Ingram's Story

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PARKMAN - "My life has been evolutionary, not revolutionary...things just took one day at a time and everything worked out."

Ingram Berg Shavitz (known as 'Burt' Shavitz or the 'Bee Man'), the co-founder of Burt's Bees, died Sunday at age 80 due to a respiratory condition. Burt was a master beekeeper and celebrated photojournalist who prized living on his land in Parkman, Maine with his goldens, Rufus and then Pasha.

Burt was born in Manhattan, NY on May 15, 1935, to Nathalie Berg and Ed Shavitz. He grew up in Great Neck, Long Island where Burt spent most of his time outdoors and taking photos with a camera he got at age 6. Once, at age 11, he rode his bicycle 100 miles to Montauk, stopping at local jails to sleep. (The deputies called his mother to get her okay.) Burt and his brother attended Takajo summer camp on Sebago Lake in Maine, where his curiosity in nature intensified and love affair with Maine began.

After college, Burt spent two years in the military, serving in Bamberg, Germany, where his lack of interest in soldiering landed him a job as a photographer. Burt began his career as a photojournalist in 1960s New York City. He apprenticed with photojournalist W. Eugene Smith and eventually worked for Time Life, with writers like Tom Wolfe, and photographing notable figures such as Malcolm X, John F. Kennedy and the March on Washington. At the same time, he emerged as an eccentric fixture on Manhattan's nightclub scene, known for his hats and flamboyant handlebar mustache, people called him the 'mad hatter'. As Burt would say, "New York was a scene, it was series of scenes" and "a good time was had by all."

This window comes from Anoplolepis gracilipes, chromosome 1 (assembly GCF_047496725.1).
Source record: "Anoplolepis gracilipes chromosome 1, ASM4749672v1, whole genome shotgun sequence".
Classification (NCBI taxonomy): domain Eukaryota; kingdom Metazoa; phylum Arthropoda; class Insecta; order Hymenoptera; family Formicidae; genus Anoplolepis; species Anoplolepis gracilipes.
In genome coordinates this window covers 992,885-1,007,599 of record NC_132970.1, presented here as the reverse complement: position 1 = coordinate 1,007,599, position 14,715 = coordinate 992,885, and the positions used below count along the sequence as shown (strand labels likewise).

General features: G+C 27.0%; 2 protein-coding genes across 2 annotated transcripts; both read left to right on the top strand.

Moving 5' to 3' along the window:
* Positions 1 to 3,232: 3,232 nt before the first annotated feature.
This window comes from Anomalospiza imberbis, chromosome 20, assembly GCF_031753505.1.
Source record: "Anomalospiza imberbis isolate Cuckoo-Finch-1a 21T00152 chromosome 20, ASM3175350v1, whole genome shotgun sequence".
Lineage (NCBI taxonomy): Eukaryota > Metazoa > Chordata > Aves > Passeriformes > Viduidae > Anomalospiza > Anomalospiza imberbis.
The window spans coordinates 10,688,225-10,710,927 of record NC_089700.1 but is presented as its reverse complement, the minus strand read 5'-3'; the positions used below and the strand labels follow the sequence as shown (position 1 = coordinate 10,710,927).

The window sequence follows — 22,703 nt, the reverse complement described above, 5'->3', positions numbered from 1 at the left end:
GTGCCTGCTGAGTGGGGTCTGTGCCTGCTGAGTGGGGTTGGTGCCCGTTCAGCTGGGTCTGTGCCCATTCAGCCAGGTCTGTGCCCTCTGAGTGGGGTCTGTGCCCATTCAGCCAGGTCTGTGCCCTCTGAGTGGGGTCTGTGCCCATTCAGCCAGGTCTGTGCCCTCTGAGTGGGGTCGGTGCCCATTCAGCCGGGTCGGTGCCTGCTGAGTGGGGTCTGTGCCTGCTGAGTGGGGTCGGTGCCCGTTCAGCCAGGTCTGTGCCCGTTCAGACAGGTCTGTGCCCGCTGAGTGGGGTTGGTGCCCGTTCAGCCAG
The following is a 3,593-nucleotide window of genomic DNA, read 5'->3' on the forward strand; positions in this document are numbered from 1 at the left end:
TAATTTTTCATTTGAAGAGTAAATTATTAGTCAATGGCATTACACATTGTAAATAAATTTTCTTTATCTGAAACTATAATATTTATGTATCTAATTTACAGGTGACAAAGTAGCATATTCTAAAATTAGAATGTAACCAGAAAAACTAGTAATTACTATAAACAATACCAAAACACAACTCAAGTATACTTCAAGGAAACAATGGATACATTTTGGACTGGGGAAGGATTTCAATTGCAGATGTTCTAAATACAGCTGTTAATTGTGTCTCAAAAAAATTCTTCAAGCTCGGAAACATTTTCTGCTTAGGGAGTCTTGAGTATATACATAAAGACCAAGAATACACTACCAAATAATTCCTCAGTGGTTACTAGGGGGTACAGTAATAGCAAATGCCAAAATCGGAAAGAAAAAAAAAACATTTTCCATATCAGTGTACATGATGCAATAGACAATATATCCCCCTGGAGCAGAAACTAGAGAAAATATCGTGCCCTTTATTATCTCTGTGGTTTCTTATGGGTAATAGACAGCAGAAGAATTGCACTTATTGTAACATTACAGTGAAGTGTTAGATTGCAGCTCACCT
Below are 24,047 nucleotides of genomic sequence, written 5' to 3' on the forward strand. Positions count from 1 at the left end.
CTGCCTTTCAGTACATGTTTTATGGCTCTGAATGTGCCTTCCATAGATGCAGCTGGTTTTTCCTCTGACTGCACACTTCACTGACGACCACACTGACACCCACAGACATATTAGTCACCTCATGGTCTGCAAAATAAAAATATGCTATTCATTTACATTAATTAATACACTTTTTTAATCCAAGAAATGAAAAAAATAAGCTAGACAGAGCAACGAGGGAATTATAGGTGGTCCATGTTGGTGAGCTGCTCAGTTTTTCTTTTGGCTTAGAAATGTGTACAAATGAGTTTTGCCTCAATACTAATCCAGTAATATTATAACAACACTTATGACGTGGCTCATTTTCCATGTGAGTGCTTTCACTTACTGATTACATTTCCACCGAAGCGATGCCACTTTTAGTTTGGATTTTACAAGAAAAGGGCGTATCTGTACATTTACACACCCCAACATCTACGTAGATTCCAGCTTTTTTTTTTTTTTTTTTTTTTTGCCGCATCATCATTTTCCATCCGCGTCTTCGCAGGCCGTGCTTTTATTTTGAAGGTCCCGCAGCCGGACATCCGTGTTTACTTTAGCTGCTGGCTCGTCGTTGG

In 1970, Burt attended the first Earth Day celebration in Central Park. In the next few years, he saw the writing on the wall, that print media was being eclipsed by television and decided to get out of the city. Soon after, he won a grant to study the effects of pollution on the Hudson River Valley. There, he met his 'guru' a beekeeper who gave him his first hive.

By the mid-seventies, Burt was living meagerly and without electricity in a turkey coop that he restored himself on 20 acres of land in Dexter, Maine. He had around 50 beehives and sold his bees' honey out of the back of his truck, which he painted 'school bus' yellow to attract customers. He was known around town as the 'Bee Man'.

And, of course, the bees.

In the early 1980s, he met Roxanne Quimby, and together they expanded Burt's honey business into Burt's Bees, which went from craft fairs to NYC boutiques to global natural beauty brand over the past 30 years.

In the early 1980s, he went on to found the natural beauty care brand, Burt's Bees, first incorporated in 1989. After a short relocation to North Carolina, Burt returned home to Maine, where he lived with his golden retrievers, Rufus and Pasha, on around 40 acres of land in Parkman, Maine. Of his home in Maine, Burt told The New York Times in 2014 "It's good and sufficient, and it takes care of me. Everybody has their own idea of what a good place to be is, and this is mine."

As the 2014 documentary Burt's Buzz made clear, Burt was perhaps the most reluctant cultural icon and beauty mogul around. "A good day is when no one shows up and you don't have to go anywhere," he told the filmmakers. "I get four channels spring, summer, fall, winter out the window." His true loves were nature, his four-legged best friends, and of course, the bees.

There will be a private ceremony held to honor Burt's life. In lieu of flowers, go for a walk in the woods, watch the sunset, bathe in the lake, or spend some quality time with a furry four-legged. That's what Burt would have wanted. If you'd like to share your thoughts, memories, or stories about Burt, please send them to burtliveson@gmail.com.
Published on  July 8, 2015
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